The Elgin Marbles – also called the Parthenon Marbles – have been housed at London’s British Museum since 1817, after being removed from the Parthenon temple on Athens’ Acropolis by Scottish nobleman Lord Elgin, who was then Britain’s ambassador to the Ottoman Empire.
The marbles have become one of the most high profile and controversial cases of cultural restitution.
Appearing on GB News yesterday, Liz Truss was asked if she agreed with Osborne’s belief that a deal could be done. “I don’t support that,” she responded.
Kyriakos Mitsotakis, prime minister of Greece, said that he would raise the marbles’ return on a visit to Britain later this year.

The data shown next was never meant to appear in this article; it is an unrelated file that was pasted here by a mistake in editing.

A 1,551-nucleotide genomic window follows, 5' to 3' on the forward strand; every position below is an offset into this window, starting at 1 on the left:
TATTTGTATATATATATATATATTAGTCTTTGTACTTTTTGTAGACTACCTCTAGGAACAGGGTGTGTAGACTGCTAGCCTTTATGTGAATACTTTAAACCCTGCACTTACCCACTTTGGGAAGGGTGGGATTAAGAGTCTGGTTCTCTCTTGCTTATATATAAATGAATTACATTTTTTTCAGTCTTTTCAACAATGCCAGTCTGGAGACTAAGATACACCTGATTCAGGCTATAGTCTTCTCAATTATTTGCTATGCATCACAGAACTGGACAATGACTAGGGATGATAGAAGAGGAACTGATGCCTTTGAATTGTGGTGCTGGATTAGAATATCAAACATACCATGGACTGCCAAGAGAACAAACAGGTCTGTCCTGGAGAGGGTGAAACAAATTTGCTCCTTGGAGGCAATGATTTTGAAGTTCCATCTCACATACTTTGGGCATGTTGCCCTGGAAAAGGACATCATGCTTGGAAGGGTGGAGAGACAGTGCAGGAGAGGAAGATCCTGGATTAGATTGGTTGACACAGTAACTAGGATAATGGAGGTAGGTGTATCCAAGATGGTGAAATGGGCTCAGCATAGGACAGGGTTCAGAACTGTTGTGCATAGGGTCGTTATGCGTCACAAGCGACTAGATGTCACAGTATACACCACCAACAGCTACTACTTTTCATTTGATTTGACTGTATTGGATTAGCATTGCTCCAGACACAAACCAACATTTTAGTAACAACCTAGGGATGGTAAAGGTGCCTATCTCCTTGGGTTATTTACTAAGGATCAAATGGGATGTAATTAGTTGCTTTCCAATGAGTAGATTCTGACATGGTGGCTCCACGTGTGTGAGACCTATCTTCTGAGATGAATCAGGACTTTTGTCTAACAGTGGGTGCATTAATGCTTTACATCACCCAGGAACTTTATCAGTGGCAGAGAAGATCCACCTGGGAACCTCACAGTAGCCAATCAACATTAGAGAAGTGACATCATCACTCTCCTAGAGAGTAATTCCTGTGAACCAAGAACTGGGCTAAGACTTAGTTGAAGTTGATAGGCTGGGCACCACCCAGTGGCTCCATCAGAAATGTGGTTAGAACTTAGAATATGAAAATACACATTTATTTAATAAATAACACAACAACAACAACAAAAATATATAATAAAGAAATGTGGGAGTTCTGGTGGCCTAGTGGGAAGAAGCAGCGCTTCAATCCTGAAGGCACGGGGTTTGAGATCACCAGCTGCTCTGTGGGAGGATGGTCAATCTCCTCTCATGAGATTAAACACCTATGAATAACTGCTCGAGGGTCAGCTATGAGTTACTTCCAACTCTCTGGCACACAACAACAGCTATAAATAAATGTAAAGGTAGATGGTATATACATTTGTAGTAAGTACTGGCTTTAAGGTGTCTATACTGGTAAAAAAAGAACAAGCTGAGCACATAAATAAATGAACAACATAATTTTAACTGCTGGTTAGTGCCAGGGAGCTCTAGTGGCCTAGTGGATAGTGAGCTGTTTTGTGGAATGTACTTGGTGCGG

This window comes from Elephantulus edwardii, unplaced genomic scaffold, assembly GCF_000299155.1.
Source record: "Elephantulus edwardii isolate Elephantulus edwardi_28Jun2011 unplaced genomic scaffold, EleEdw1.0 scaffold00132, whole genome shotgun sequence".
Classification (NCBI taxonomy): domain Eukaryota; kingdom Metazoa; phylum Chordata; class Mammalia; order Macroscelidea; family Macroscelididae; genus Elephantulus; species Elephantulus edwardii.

In June this year, during an interview with Andrew Marr on LBC, Osborne said: “[A] deal is to be done where we can tell both stories in Athens and in London, if we both approach this without a load of preconditions, without a load of red lines… Sensible people could arrange something that makes the most of the Parthenon Marbles, but if either side says there’s no give, there won’t be a deal.”
In August, the British Museum’s deputy director, Jonathan Williams, also suggested a “cultural exchange” could be reached.
“The sculptures are an absolutely integral part of the British Museum,” he added. “They have been here over 200 years.” But, he continued, “we want to change the temperature of the debate.”